13. A prospective study of trans fat intake and risk of preeclampsia in Denmark

    DEFF Research Database (Denmark)

    Chavarro, J. E.; Halldorsson, T. I.; Leth, Torben;

    2011-01-01

    Association of intake of trans fatty acids in the 2nd trimester of pregnancy with risk of preeclampsia was studied by following 67 186 pregnancies of women participating in the Danish National Birth Cohort between 1998 and 2003. Diet was assessed with a food frequency questionnaire at gestation wk...... 25; preeclampsia diagnosis was obtained by linkage with the Danish National Patient Registry. 1804 cases of preeclampsia and 402 cases of severe preeclampsia were identified in the cohort. Intake of trans fats decreased during the study period as a consequence of reduction in industrial trans fat...... intake. Intake of trans fats in the 2nd trimester was unrelated to risk of preeclampsia or severe preeclampsia. Relative risk (95% confidence interval; P, trend) of preeclampsia and severe preeclampsia comparing top to bottom quintiles of trans fat intake were 0.95 (0.81; 1.11, 0.33) and 1.07 (0.78; 1...

  14. Opioid receptor mu 1 gene, fat intake and obesity in adolescence.

    Science.gov (United States)

    Haghighi, A; Melka, M G; Bernard, M; Abrahamowicz, M; Leonard, G T; Richer, L; Perron, M; Veillette, S; Xu, C J; Greenwood, C M T; Dias, A; El-Sohemy, A; Gaudet, D; Paus, T; Pausova, Z

    2014-01-01

    Dietary preference for fat may increase risk for obesity. It is a complex behavior regulated in part by the amygdala, a brain structure involved in reward processing and food behavior, and modulated by genetic factors. Here, we conducted a genome-wide association study (GWAS) to search for gene loci associated with dietary intake of fat, and we tested whether these loci are also associated with adiposity and amygdala volume. We studied 598 adolescents (12-18 years) recruited from the French-Canadian founder population and genotyped them with 530 011 single-nucleotide polymorphisms. Fat intake was assessed with a 24-hour food recall. Adiposity was examined with anthropometry and bioimpedance. Amygdala volume was measured by magnetic resonance imaging. GWAS identified a locus of fat intake in the μ-opioid receptor gene (OPRM1, rs2281617, P=5.2 × 10(-6)), which encodes a receptor expressed in the brain-reward system and shown previously to modulate fat preference in animals. The minor OPRM1 allele appeared to have a 'protective' effect: it was associated with lower fat intake (by 4%) and lower body-fat mass (by ∼2 kg, P=0.02). Consistent with the possible amygdala-mediated inhibition of fat preference, this allele was additionally associated with higher amygdala volume (by 69 mm(3), P=0.02) and, in the carriers of this allele, amygdala volume correlated inversely with fat intake (P=0.02). Finally, OPRM1 was associated with fat intake in an independent sample of 490 young adults. In summary, OPRM1 may modulate dietary intake of fat and hence risk for obesity, and this effect may be modulated by subtle variations in the amygdala volume.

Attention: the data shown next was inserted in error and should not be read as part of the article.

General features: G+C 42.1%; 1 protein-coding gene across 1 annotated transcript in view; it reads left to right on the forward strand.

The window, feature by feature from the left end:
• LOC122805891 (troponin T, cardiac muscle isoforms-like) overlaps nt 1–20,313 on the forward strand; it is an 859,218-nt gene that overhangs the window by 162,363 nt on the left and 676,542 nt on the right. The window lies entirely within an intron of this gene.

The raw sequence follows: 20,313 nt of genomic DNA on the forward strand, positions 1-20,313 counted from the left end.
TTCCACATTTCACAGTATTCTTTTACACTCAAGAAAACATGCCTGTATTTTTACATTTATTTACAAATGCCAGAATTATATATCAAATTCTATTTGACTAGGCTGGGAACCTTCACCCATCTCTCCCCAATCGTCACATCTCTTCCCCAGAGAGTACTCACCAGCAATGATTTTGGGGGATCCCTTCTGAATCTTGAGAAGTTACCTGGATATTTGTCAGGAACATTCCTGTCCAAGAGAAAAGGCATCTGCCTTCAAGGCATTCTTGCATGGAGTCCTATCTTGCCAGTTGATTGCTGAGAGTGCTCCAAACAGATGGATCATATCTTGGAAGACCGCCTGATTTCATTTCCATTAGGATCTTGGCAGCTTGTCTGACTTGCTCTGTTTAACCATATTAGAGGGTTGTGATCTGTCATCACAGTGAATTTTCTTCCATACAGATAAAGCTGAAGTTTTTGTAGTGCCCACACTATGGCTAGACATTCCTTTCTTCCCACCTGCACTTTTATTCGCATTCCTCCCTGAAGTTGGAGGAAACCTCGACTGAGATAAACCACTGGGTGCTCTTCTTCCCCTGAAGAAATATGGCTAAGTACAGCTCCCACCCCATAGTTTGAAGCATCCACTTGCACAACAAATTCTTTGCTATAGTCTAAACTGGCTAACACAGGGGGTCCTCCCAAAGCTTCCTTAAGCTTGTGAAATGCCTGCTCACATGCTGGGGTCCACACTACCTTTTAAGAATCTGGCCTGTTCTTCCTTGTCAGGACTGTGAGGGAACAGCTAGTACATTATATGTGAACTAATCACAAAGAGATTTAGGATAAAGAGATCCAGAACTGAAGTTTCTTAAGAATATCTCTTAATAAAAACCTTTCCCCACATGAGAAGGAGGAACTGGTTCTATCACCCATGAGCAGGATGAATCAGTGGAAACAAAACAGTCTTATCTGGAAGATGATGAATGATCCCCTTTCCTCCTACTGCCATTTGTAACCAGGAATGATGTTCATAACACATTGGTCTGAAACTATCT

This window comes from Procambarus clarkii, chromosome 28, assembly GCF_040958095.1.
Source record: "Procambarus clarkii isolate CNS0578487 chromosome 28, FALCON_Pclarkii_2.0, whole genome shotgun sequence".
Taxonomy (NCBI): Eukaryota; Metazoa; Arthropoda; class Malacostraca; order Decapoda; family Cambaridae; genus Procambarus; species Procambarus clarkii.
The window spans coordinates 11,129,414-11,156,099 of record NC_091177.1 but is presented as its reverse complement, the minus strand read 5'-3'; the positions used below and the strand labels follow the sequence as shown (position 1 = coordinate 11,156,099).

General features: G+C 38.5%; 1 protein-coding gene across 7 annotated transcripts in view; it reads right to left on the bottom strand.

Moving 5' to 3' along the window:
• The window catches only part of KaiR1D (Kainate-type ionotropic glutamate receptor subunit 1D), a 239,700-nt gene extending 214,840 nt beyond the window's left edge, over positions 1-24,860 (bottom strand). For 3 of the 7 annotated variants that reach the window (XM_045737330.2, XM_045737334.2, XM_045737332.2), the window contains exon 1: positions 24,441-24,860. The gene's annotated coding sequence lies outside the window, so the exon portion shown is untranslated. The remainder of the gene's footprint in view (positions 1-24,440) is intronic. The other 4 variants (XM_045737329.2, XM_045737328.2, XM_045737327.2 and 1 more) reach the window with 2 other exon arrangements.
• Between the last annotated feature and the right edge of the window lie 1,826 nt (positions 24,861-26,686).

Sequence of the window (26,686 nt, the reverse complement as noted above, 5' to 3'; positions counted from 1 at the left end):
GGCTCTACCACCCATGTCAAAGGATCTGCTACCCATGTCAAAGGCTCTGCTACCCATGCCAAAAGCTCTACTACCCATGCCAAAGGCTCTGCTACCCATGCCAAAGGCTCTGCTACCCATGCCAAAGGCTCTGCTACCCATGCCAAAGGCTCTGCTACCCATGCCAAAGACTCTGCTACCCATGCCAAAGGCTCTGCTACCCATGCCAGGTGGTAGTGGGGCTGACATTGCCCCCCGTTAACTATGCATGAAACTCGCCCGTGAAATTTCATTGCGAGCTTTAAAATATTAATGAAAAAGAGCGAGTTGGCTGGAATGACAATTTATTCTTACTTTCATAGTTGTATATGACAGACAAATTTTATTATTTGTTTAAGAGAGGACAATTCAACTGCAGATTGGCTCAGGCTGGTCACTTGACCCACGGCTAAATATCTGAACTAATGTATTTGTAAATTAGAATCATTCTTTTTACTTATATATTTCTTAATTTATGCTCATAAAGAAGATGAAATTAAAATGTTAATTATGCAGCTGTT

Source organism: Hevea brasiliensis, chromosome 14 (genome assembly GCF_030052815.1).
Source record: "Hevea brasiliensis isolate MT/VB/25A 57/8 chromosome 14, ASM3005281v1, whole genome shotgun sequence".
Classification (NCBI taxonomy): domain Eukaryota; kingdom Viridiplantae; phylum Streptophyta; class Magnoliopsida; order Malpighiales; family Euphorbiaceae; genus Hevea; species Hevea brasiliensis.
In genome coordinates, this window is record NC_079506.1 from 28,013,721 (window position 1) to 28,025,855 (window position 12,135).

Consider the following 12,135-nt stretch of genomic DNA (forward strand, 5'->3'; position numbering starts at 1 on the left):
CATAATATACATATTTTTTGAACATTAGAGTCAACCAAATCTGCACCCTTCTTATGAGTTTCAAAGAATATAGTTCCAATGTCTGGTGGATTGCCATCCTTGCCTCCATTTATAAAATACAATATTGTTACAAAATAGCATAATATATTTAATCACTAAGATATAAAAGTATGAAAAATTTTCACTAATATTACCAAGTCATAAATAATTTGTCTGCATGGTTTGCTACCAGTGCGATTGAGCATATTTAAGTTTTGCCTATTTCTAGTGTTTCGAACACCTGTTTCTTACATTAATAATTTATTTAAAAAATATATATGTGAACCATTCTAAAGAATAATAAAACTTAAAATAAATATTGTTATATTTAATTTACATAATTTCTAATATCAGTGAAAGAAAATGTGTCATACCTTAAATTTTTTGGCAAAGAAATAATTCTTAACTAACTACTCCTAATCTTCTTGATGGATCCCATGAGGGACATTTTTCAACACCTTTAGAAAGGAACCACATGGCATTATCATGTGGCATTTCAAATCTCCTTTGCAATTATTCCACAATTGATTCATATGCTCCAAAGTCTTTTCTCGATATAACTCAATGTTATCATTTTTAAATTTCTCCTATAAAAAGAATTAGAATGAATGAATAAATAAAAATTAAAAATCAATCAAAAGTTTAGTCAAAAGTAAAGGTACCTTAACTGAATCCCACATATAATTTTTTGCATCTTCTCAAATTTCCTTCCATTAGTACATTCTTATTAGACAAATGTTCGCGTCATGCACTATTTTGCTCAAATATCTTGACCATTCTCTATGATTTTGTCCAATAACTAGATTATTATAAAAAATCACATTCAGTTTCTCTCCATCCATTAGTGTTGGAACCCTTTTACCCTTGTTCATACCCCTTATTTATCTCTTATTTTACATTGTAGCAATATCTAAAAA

15. It is more important to increase the intake of unsaturated fats than to decrease the intake of saturated fats: evidence from clinical trials relating to ischemic heart disease.

    Science.gov (United States)

    Oliver, M F

    1997-10-01